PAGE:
Robust Riyadh

Washington DC
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Saudi Arabia could sign deals within months for new fighters, transports, patrol aircraft, helicopters and air defence systems. This incoming arsenal of arms imports is likely to be sourced across Europe, Russia and the USA, and in some cases assembled and supported by an increasingly sophisticated native aerospace industry.

The price of oil may remain in flux, but the commitment in Riyadh to grow its military power and diversify its supplier network remains constant. Forecast International projects that the defence budget's one-third share of growing state expenditures will continue over the next five years, rising from $39 billion this year to $45 billion by 2013.

Saudi Arabia started replacing the Panavia Tornado, the backbone of its air force, and some Northrop F-5s in 2007, signing a $9 billion deal for 72 Eurofighter Typhoons. Although a huge outlay in this region by itself, the Typhoon contract actually marked the beginning of an ever broader fighter modernisation plan for the Royal Saudi Air Force.

Although Saudi Arabia operates 71 Boeing F-15S strike fighters with mechanically scanned radars, discussions are reportedly close between Saudi and Boeing officials on a deal to buy as many as 72 new F-15s.

saudi air force f-15 us air force
 © US Air Force
Saudi Arabia operates 71 Boeing F-15S strike fighters, and talks are reportedly close for it to acquire up to 72 new F-15s

Boeing declines to comment specifically about the Saudi discussions, but the company is tellingly optimistic about its regional business prospects.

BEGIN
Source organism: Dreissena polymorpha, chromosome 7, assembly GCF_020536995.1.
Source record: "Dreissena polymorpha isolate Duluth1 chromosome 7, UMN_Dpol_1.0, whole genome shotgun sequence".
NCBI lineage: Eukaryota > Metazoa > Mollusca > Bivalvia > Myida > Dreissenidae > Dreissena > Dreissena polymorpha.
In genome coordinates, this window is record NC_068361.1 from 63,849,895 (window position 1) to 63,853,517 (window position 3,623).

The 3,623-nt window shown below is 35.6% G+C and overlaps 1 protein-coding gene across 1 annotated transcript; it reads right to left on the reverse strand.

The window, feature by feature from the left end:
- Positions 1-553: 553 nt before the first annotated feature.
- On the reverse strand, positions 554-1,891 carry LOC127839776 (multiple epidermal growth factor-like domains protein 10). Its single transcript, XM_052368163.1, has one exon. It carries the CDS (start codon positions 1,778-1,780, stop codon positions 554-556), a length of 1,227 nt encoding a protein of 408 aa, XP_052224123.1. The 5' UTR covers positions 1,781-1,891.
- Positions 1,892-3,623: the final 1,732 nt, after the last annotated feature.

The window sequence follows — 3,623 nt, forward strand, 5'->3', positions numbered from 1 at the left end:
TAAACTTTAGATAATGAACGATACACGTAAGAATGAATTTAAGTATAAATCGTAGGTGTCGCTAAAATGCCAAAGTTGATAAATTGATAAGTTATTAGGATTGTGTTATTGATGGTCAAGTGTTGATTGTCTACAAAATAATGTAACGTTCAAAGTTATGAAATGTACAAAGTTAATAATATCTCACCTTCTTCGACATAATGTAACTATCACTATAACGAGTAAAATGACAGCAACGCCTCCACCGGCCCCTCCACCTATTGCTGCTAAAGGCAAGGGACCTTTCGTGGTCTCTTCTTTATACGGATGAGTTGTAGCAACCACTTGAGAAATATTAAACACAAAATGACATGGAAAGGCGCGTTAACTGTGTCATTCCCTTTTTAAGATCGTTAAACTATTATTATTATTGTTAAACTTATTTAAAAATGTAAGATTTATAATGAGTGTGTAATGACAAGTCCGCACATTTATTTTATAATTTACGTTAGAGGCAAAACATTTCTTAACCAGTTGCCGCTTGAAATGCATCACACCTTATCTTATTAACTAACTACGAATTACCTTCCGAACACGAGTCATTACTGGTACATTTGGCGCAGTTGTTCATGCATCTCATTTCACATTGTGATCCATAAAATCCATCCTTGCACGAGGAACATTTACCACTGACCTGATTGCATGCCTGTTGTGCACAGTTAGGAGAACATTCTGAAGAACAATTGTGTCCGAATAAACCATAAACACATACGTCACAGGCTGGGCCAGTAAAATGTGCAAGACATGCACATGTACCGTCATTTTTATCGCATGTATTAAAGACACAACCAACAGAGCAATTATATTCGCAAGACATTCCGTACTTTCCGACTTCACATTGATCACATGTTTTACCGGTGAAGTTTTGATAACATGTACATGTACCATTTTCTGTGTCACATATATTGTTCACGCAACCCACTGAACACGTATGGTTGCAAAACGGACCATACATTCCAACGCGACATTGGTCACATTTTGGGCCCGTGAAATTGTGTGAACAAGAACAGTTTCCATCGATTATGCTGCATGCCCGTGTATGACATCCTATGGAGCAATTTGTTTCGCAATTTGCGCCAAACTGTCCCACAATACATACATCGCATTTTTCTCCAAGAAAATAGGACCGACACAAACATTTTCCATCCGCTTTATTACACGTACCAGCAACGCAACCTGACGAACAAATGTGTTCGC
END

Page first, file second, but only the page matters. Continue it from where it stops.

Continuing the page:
"I feel very good about our F-15 and [F/A-18E/F] Super Hornet offerings in the Middle East," says Jeffrey Johnson, vice-president of business development. "The capabilities we put in the F-15 through the Korean and Singapore buys is tremendous. I think you'll see some movement this year and into next year on both those fighters [in the Middle East]."

Johnson expects Middle Eastern customers to prefer standard configurations, against introducing new capabilities.

"In general, most of the Middle Eastern customers I work with are really aiming for the US product that will take the least amount of modifications," Johnson says.

That statement would appear to rule out the F-15 Silent Eagle, a new variant with a V-tail, internal weapons bay and digital electronic warfare system unveiled by Boeing in March. Asked specifically about Saudi's interest to become the launch customer for the F-15SE, Johnson replies: "We're really talking about the capabilities that we're delivering today out there."

Fighters are a hot commodity in Saudi Arabia's neighbourhood, with the F-35 possibly being introduced in Israel after 2014. Boeing's Johnson notes that the F-15SE's advanced features are designed to be repackaged for existing F-15Es, a fact that might become significant in Saudi's future upgrade plans.

The Gulf region's increasingly sophisticated tactical aircraft fleets have not gone unnoticed in Iran. For nearly a decade, Tehran has sought to bolster its air defences by importing Russia's S-300/-400 surface-to-air missile system. The West has pressured Moscow to hold back from consummating the deal.

Saudi Arabia also appears to have moved to become the counterweight to Iran for Russian industry in the Middle East. Moscow is reportedly in talks to sell the kingdom the S-400 air defence system. Saudi Arabia has apparently backed off plans to buy the Lockheed Patriot Advanced Capability system.